Posted on behalf of Barbara Casassus, Paris
Travelling by foot, bicycle or kayak, more than 3,000 scientists, support staff and members of the public from across France set off on Friday on a three-week march in defence of scientific research and higher education. The organizers say it is the biggest protest of its kind for 10 years.
The idea of the march was floated at the Montpellier University in June, following discussions about employment and job prospects for young researchers at a meeting of the National Centre for Scientific Research (CNRS). “We realised we needed to bring together the whole scientific community – labs, universities, all disciplines, and all categories of staff,” says Patrick Lemaire, Montpellier University research biologist and president of the campaign group organizing the protest march, Sciences en Marche.
The protesters will arrive in Paris on 17 October, congregating in front of the country’s National Assembly. Their demands include a €10-billion plan to recruit an extra 3,000 agency and university research and support staff per year over the next decade. The protesters also want an overall budget increase of €20 billion or 8% over the same period, with a focus on recurrent spending for labs, and recognition of doctorates in collective bargaining agreements (contracts detailing duties and working conditions for employers and employees) with measures to promote PhD recruitment by businesses and the senior civil service.
The demands are unlikely to be met, as the French government has no room for manoeuvre on the cash front in the face of a stagnating economy. Not only has it been unable to rein in massive deficits, it is also asking the European Commission and Germany for a two-year delay to comply with an EU deficit limit of 3% of gross domestic product (GDP).
The aim also is to convince parliament to overhaul the research tax credit (Crédit d’Impôt Recherche, CIR) in the 2015 budget, a draft of which will be adopted by the cabinet on Wednesday together with a public finance plan for 2014-2019. The tax break will cost the state about €6 billion this year, and is criticized for benefitting big business rather than smaller, younger enterprises, and not producing the expected return. “It is also not targeted, which shows the government has no industrial strategy or policy,” says Lemaire.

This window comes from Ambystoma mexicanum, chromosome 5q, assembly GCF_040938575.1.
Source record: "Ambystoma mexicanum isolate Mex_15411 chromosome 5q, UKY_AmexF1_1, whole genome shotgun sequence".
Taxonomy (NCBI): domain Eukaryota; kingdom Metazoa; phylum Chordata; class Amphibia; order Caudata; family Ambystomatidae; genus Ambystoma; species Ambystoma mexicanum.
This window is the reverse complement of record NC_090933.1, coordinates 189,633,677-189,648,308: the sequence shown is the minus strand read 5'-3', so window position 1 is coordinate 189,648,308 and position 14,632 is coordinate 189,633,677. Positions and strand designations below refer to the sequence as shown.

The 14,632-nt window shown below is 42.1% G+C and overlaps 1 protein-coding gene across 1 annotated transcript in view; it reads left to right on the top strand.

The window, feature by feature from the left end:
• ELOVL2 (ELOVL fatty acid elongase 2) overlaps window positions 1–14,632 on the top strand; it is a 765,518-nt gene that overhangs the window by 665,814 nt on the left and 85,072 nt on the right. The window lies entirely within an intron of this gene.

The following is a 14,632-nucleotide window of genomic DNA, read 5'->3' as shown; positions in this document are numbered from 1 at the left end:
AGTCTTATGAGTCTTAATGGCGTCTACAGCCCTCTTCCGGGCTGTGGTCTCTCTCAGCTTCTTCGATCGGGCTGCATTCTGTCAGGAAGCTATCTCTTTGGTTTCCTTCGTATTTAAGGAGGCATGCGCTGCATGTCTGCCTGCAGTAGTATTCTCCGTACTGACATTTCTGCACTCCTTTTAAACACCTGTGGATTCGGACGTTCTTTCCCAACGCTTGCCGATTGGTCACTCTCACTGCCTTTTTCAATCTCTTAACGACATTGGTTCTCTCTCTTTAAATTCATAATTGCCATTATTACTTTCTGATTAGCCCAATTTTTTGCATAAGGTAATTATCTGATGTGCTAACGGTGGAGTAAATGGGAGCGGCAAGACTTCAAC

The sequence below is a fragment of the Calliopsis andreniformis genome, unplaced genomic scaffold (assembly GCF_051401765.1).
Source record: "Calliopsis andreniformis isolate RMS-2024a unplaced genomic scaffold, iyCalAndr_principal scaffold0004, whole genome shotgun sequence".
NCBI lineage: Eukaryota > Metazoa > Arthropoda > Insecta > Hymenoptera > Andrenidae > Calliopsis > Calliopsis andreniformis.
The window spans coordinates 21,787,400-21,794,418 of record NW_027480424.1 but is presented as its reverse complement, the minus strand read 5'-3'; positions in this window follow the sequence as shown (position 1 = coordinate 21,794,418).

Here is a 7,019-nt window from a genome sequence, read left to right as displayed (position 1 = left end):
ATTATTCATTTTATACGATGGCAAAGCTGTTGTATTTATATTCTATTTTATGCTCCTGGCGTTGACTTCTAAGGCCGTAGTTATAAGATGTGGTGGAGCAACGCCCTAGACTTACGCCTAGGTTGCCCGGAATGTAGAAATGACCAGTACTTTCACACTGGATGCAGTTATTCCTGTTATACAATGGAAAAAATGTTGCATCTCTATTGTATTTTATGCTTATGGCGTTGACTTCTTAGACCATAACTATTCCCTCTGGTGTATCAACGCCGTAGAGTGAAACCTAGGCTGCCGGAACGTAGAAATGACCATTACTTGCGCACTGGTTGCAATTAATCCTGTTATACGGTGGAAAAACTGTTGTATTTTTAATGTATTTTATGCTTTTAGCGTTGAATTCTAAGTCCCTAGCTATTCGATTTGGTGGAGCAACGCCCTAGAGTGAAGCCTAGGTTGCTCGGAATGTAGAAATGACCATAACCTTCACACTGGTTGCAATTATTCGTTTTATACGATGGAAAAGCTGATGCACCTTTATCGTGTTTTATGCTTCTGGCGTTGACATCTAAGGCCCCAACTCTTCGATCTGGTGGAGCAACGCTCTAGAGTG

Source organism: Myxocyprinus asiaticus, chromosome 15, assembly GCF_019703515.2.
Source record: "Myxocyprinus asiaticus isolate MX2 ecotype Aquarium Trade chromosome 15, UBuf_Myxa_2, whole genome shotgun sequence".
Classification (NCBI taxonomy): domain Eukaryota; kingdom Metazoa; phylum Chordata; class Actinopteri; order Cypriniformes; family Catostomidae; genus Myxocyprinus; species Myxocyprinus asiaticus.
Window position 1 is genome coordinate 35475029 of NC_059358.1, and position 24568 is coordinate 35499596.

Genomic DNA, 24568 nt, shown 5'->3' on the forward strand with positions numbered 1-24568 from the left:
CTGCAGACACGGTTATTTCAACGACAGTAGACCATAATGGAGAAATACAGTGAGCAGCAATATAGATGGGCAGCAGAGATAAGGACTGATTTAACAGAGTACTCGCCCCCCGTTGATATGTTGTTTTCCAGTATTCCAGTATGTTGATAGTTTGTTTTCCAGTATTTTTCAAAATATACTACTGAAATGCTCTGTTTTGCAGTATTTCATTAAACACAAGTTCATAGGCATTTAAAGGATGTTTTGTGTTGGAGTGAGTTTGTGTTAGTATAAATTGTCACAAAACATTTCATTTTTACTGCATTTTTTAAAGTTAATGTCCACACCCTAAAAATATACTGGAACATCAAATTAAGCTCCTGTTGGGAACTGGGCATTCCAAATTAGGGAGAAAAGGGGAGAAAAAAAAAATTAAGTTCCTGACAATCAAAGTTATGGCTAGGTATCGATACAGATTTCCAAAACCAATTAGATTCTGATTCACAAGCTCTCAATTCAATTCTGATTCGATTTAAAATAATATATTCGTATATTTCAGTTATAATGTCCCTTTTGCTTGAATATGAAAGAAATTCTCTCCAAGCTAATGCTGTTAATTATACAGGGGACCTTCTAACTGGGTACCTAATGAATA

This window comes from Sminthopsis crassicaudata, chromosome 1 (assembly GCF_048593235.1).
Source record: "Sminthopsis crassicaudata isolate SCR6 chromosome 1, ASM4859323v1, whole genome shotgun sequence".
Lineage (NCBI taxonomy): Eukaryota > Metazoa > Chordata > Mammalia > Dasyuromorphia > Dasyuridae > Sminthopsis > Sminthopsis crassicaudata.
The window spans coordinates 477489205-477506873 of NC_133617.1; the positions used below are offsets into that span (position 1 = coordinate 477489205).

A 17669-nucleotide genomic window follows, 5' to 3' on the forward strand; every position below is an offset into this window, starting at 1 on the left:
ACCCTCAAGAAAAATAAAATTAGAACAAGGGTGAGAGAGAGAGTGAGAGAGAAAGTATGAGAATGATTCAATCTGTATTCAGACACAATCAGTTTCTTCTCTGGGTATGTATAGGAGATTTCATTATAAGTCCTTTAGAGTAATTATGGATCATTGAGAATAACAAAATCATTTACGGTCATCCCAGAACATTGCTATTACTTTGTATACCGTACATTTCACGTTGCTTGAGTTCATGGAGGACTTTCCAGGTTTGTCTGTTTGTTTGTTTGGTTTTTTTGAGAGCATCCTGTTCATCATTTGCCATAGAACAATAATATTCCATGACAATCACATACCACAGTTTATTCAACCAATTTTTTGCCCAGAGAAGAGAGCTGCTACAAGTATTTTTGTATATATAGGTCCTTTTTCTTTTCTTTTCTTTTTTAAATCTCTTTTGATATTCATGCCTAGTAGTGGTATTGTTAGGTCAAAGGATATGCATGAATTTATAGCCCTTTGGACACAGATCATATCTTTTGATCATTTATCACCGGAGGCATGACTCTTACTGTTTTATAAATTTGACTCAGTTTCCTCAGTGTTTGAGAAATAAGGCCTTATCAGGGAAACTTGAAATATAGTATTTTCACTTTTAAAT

The march coincides with a three-week annual government-sponsored Science Festival, and supporters include more than 110 labs, 350 CNRS lab directors, 10 universities, and several eminent scientists, including 2011 Nobel Prize winner Jules Hoffmann. Most of the 3,000 or so supporters have promised to join the march for at least part of the journey.
France’s Secretary of State for Higher Education and Research has met with a number of disgruntled researchers to hear their complaints and offer reassurance, to little avail. But France is not alone – there is also disquiet among researchers elsewhere in Europe. In Italy, scientists researchers are organizing a demonstration in Rome on 18 October, according to the online EuroScientist, and Let’s Save Research demonstrations continue to be staged in Spain.
The French scientific community largely supported the socialist government when it took office in 2012 and participated in national consultations about which recent reforms should be kept or dropped. But the honeymoon did not last long. “It became clear very quickly that the government has no courage and no vision for the future of science and higher education in France,” Lemaire told Nature yesterday. Moreover, the fact that higher education and research was demoted to a junior ministry when Prime Minister Manuel Valls took office in April “shows symbolically that the portfolio is a low priority for this government,” Lemaire adds.